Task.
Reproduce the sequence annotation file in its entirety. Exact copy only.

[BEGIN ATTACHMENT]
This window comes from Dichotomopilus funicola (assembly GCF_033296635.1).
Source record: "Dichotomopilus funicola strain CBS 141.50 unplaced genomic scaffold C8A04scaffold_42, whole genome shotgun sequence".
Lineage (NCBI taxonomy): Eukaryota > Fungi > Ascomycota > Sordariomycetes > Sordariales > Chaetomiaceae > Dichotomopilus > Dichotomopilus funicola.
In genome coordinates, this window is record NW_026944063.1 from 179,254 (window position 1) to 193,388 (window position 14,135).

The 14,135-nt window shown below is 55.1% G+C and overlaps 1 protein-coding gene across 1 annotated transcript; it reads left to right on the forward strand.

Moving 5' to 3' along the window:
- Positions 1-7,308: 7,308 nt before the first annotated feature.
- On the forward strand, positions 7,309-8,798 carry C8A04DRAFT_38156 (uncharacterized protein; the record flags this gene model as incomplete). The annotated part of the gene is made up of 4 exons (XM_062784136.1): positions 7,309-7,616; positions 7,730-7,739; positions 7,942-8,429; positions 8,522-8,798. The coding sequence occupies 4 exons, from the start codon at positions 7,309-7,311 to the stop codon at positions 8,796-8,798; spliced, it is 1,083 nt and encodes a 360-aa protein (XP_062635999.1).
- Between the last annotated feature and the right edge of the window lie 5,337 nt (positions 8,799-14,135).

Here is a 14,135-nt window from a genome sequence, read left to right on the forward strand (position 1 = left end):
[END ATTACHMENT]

This window comes from Dichotomopilus funicola (assembly GCF_033296635.1).
Source record: "Dichotomopilus funicola strain CBS 141.50 unplaced genomic scaffold C8A04scaffold_42, whole genome shotgun sequence".
Lineage (NCBI taxonomy): Eukaryota > Fungi > Ascomycota > Sordariomycetes > Sordariales > Chaetomiaceae > Dichotomopilus > Dichotomopilus funicola.
In genome coordinates, this window is record NW_026944063.1 from 179,254 (window position 1) to 193,388 (window position 14,135).

The 14,135-nt window shown below is 55.1% G+C and overlaps 1 protein-coding gene across 1 annotated transcript; it reads left to right on the forward strand.

Moving 5' to 3' along the window:
- Positions 1-7,308: 7,308 nt before the first annotated feature.
- On the forward strand, positions 7,309-8,798 carry C8A04DRAFT_38156 (uncharacterized protein; the record flags this gene model as incomplete). The annotated part of the gene is made up of 4 exons (XM_062784136.1): positions 7,309-7,616; positions 7,730-7,739; positions 7,942-8,429; positions 8,522-8,798. The coding sequence occupies 4 exons, from the start codon at positions 7,309-7,311 to the stop codon at positions 8,796-8,798; spliced, it is 1,083 nt and encodes a 360-aa protein (XP_062635999.1).
- Between the last annotated feature and the right edge of the window lie 5,337 nt (positions 8,799-14,135).

Here is a 14,135-nt window from a genome sequence, read left to right on the forward strand (position 1 = left end):